"The pipeline sector is a bit of the Wild West," said John Cusimano, vice president of cybersecurity at aeSolutions, a consulting firm that works with energy companies and other industrial firms on cybersecurity.

Cusimano called for rules similar to the U.S. Coast Guard's 2020 regulations for the maritime sector that required companies operating ports and terminals to put together cybersecurity assessments and plans for incidents.

More than two-thirds of executives at companies that transport or store oil and gas said their organizations are ready to respond to a breach, according to a 2020 survey by the law firm Jones Walker LLP. But many don't take basic precautions such as encrypting data or conducting dry runs of attacks, said Andy Lee, who chairs the firm's privacy and security team.

Electric utilities are governed by rules enforced by the North American Electric Reliability Corp., a nonprofit that reviews companies' security measures and has the power to impose million-dollar fines if they don't meet standards.

There is no such regulatory body enforcing standards for oil-and-gas companies, said Tobias Whitney, vice president of energy security solutions at Fortress Information Security, a company that helps energy firms vet business partners for cyber readiness.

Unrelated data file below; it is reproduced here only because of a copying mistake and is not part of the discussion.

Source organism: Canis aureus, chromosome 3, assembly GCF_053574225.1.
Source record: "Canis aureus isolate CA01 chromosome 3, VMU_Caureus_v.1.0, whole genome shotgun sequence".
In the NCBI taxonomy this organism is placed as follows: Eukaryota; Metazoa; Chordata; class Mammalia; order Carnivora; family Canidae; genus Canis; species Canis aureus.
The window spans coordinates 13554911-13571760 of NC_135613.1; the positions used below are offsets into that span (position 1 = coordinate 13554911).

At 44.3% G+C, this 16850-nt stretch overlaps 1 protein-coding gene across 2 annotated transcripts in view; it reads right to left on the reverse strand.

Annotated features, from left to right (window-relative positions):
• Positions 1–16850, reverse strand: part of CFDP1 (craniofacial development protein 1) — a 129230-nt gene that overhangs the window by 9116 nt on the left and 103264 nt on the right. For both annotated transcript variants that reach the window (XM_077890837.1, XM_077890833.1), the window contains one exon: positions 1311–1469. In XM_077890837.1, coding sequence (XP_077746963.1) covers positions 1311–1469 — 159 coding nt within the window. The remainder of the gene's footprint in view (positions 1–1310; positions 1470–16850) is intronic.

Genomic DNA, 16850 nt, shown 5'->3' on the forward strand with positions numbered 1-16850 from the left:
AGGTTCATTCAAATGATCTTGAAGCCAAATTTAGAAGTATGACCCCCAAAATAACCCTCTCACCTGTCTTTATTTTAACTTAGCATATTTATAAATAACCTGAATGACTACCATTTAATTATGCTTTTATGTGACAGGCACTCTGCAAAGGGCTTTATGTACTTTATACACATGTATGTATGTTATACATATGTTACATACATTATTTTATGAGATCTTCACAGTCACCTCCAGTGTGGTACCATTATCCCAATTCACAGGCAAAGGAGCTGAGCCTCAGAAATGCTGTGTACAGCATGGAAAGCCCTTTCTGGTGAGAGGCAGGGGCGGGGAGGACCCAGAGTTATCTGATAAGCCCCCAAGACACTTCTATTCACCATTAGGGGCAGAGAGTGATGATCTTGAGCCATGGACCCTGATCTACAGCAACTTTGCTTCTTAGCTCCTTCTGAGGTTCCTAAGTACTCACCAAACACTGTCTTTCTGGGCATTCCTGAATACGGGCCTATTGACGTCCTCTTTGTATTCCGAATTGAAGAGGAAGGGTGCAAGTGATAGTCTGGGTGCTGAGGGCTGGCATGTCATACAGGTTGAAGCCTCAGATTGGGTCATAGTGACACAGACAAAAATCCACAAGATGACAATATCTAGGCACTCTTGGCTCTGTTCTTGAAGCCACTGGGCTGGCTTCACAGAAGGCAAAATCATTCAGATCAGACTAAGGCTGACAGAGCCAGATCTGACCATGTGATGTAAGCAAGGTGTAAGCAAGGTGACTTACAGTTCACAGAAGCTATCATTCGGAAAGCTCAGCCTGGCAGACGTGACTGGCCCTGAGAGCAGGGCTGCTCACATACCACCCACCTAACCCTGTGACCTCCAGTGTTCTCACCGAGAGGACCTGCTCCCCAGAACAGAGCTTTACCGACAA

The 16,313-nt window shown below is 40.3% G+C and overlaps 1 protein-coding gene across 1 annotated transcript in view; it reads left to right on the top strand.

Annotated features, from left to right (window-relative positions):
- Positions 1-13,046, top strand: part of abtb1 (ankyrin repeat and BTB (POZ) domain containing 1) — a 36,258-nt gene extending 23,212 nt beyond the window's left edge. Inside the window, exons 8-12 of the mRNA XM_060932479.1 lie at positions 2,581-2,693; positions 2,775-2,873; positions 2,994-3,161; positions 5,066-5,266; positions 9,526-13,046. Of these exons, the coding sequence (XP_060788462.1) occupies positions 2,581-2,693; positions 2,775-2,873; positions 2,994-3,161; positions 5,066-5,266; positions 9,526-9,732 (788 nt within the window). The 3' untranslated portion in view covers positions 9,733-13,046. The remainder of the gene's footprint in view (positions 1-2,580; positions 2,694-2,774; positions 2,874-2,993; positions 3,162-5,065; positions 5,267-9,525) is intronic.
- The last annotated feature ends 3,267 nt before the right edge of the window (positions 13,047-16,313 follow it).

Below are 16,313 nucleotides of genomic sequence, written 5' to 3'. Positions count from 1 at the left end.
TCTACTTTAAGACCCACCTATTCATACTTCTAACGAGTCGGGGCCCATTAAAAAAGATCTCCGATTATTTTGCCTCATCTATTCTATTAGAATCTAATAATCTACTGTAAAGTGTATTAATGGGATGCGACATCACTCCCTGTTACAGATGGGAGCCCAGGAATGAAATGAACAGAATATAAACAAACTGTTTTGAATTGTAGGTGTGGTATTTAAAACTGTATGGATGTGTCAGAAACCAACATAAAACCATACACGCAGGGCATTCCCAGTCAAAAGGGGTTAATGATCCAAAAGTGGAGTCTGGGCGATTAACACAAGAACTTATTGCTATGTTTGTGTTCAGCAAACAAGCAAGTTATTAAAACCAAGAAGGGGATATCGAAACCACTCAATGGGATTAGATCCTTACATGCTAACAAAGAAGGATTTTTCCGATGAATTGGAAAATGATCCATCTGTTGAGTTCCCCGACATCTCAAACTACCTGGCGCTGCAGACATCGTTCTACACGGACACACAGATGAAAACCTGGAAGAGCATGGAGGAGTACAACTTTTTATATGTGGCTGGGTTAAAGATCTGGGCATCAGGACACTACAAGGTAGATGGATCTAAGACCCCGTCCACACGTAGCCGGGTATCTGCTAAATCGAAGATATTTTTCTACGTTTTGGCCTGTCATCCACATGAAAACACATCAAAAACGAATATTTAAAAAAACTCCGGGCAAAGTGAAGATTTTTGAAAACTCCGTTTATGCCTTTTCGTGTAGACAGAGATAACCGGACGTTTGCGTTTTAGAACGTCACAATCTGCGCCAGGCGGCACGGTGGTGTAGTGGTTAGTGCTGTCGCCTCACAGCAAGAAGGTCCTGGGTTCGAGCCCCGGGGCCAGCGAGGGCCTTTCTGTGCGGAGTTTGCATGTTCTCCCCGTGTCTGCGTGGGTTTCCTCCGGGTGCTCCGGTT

The essential U.S. gasoline pipeline being knocked offline by cyberattack has shown how dangerous, professional-scale hack-for-ransom threat is spreading rapidly and crippling institutions in the United States, reported The Wall Street Journal on Wednesday.

"Attacks are growing in number and scale as millions of people across the country work or attend school remotely, in some cases opening back doors to networks without corporate or institutional security protections," security researchers were quoted as saying.

The newspaper reported that senior officials in the Biden administration consider ransomware as the most serious cybersecurity threat to the United States, and are pessimistic about the situation in the years ahead.

Ransomware encrypts the contents of the victim's computers and makes them unusable until a payment is made and a decryption key is given to the victims. The Journal said victims often pay ransom because they have no backup copies or because the effort required to restore hundreds of computers is prohibitive.

Faced with such a daunting situation, President Joe Biden has vowed his administration is prepared to take additional steps to respond to the cybersecurity attack on the Colonial Pipeline.

"The Federal Bureau of Investigation has determined Colonial's network was infected by ransomware, and it's a criminal act, obviously," Biden said, adding the agencies across the government have acted quickly to mitigate any impact on the fuel supply.

"My administration will be pursuing a global effort of ransomware attacks by transnational criminals who often use global money-laundering networks to carry them out," added the president.